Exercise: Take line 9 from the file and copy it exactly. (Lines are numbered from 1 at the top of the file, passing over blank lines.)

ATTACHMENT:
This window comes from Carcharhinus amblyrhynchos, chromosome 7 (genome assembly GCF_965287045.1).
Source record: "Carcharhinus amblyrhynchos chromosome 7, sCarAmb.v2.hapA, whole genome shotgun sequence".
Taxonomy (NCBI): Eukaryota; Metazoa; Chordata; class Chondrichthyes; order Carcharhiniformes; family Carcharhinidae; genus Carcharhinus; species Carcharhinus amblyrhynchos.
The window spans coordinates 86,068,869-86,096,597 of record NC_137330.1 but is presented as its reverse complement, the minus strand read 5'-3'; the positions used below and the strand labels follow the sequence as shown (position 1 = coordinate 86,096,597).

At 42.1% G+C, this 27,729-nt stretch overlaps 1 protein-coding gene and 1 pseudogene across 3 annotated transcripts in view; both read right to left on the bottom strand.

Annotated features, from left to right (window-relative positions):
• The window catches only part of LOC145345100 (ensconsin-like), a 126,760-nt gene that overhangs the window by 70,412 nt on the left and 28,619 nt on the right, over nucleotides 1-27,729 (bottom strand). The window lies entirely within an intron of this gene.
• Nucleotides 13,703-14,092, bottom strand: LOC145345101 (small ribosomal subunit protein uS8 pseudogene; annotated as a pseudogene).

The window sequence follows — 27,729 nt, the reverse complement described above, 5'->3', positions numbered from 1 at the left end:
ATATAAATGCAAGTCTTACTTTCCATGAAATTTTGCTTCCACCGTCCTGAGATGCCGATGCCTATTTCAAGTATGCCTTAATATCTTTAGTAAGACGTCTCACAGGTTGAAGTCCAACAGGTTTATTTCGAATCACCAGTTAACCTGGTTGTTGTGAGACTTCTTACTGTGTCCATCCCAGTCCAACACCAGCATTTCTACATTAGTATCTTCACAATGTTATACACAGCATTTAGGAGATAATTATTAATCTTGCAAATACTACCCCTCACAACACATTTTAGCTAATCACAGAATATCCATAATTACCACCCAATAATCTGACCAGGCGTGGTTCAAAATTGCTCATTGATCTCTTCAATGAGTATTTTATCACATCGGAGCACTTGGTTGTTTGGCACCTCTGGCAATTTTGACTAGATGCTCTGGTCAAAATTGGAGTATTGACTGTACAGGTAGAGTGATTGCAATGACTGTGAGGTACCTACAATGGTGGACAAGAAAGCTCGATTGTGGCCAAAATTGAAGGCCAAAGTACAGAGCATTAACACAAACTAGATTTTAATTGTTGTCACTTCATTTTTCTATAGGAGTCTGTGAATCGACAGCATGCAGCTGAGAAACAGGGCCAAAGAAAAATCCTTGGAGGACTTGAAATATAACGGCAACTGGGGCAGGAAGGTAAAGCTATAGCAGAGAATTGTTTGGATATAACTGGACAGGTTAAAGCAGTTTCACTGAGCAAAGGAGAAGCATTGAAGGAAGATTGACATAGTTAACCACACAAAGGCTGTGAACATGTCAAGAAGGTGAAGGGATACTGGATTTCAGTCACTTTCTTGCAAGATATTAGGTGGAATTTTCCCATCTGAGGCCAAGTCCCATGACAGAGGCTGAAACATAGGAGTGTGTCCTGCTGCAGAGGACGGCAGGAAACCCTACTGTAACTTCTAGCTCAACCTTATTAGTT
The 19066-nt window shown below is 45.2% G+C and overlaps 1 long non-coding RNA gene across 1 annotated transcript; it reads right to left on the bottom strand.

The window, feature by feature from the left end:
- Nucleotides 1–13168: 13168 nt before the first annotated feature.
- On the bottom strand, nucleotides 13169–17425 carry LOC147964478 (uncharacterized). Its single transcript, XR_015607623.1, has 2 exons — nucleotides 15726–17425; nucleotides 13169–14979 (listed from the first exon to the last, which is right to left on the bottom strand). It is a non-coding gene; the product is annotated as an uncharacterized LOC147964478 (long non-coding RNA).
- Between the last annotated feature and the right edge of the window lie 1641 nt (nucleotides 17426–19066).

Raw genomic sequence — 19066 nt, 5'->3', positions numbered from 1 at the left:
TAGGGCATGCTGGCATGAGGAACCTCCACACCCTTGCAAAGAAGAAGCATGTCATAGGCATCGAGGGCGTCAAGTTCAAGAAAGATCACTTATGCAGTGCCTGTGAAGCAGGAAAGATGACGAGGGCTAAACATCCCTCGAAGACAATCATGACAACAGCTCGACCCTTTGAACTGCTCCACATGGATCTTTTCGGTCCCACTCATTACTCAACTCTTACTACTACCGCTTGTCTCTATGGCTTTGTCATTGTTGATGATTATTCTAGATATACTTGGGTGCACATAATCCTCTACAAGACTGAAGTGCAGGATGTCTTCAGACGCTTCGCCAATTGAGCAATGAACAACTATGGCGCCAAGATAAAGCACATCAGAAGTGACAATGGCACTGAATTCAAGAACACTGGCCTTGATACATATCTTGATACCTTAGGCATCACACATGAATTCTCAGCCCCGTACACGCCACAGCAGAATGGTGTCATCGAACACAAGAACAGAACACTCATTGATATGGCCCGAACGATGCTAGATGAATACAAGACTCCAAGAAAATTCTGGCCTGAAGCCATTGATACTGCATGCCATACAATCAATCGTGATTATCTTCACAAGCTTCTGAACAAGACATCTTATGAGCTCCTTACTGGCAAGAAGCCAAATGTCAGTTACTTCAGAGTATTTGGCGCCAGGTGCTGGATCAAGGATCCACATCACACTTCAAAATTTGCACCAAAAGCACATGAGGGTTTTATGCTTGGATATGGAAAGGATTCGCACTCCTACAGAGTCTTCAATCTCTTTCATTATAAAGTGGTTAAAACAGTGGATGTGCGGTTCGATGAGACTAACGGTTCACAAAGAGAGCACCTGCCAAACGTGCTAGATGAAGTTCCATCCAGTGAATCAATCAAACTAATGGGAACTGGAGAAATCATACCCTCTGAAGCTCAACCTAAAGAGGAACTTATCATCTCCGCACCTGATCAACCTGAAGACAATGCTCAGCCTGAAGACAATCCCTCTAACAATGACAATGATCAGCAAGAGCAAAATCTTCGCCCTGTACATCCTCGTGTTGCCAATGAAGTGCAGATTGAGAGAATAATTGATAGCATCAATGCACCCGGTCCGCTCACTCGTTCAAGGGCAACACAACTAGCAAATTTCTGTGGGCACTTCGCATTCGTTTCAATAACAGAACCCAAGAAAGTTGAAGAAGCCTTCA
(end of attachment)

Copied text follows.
The window sequence follows — 27,729 nt, the reverse complement described above, 5'->3', positions numbered from 1 at the left end: